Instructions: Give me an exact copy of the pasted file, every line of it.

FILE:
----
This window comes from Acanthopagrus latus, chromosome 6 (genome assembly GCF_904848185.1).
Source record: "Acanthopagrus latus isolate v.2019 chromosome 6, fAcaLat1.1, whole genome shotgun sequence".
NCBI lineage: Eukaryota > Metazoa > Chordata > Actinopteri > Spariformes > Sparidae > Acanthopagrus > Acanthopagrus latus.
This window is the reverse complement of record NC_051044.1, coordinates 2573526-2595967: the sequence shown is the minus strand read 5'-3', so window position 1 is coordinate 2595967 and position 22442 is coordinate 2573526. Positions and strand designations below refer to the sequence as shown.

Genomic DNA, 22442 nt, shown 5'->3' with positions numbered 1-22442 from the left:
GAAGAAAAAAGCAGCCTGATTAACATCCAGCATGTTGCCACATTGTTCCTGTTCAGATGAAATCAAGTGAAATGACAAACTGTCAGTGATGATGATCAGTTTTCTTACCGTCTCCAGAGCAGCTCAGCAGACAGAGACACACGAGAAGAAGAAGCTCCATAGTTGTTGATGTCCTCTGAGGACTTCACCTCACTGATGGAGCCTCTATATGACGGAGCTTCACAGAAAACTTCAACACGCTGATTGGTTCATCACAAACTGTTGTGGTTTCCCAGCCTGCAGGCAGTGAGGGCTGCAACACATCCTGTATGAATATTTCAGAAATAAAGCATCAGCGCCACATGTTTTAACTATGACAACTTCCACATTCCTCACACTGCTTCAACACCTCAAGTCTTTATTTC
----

This window comes from Acanthopagrus latus, chromosome 6 (genome assembly GCF_904848185.1).
Source record: "Acanthopagrus latus isolate v.2019 chromosome 6, fAcaLat1.1, whole genome shotgun sequence".
NCBI lineage: Eukaryota > Metazoa > Chordata > Actinopteri > Spariformes > Sparidae > Acanthopagrus > Acanthopagrus latus.
This window is the reverse complement of record NC_051044.1, coordinates 2573526-2595967: the sequence shown is the minus strand read 5'-3', so window position 1 is coordinate 2595967 and position 22442 is coordinate 2573526. Positions and strand designations below refer to the sequence as shown.

Genomic DNA, 22442 nt, shown 5'->3' with positions numbered 1-22442 from the left:
GAAGAAAAAAGCAGCCTGATTAACATCCAGCATGTTGCCACATTGTTCCTGTTCAGATGAAATCAAGTGAAATGACAAACTGTCAGTGATGATGATCAGTTTTCTTACCGTCTCCAGAGCAGCTCAGCAGACAGAGACACACGAGAAGAAGAAGCTCCATAGTTGTTGATGTCCTCTGAGGACTTCACCTCACTGATGGAGCCTCTATATGACGGAGCTTCACAGAAAACTTCAACACGCTGATTGGTTCATCACAAACTGTTGTGGTTTCCCAGCCTGCAGGCAGTGAGGGCTGCAACACATCCTGTATGAATATTTCAGAAATAAAGCATCAGCGCCACATGTTTTAACTATGACAACTTCCACATTCCTCACACTGCTTCAACACCTCAAGTCTTTATTTC